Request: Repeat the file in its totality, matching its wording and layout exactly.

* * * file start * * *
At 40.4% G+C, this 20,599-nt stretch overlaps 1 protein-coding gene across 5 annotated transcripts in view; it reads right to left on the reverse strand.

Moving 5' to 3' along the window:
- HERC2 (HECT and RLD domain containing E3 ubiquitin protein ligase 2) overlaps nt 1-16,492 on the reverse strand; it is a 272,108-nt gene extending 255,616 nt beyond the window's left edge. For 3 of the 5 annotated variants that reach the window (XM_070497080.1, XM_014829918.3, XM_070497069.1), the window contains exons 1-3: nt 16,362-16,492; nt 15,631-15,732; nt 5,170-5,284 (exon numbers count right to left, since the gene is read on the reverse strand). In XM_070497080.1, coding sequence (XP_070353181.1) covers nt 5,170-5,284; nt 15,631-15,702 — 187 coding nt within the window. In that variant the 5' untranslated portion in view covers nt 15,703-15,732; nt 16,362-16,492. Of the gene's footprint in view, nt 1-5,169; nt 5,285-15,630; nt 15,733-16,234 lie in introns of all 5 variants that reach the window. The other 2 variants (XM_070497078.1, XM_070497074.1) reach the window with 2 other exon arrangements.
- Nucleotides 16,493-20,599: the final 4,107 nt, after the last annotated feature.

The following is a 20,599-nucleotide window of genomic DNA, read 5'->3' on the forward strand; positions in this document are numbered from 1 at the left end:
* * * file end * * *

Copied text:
At 40.4% G+C, this 20,599-nt stretch overlaps 1 protein-coding gene across 5 annotated transcripts in view; it reads right to left on the reverse strand.

Moving 5' to 3' along the window:
- HERC2 (HECT and RLD domain containing E3 ubiquitin protein ligase 2) overlaps nt 1-16,492 on the reverse strand; it is a 272,108-nt gene extending 255,616 nt beyond the window's left edge. For 3 of the 5 annotated variants that reach the window (XM_070497080.1, XM_014829918.3, XM_070497069.1), the window contains exons 1-3: nt 16,362-16,492; nt 15,631-15,732; nt 5,170-5,284 (exon numbers count right to left, since the gene is read on the reverse strand). In XM_070497080.1, coding sequence (XP_070353181.1) covers nt 5,170-5,284; nt 15,631-15,702 — 187 coding nt within the window. In that variant the 5' untranslated portion in view covers nt 15,703-15,732; nt 16,362-16,492. Of the gene's footprint in view, nt 1-5,169; nt 5,285-15,630; nt 15,733-16,234 lie in introns of all 5 variants that reach the window. The other 2 variants (XM_070497078.1, XM_070497074.1) reach the window with 2 other exon arrangements.
- Nucleotides 16,493-20,599: the final 4,107 nt, after the last annotated feature.

The following is a 20,599-nucleotide window of genomic DNA, read 5'->3' on the forward strand; positions in this document are numbered from 1 at the left end: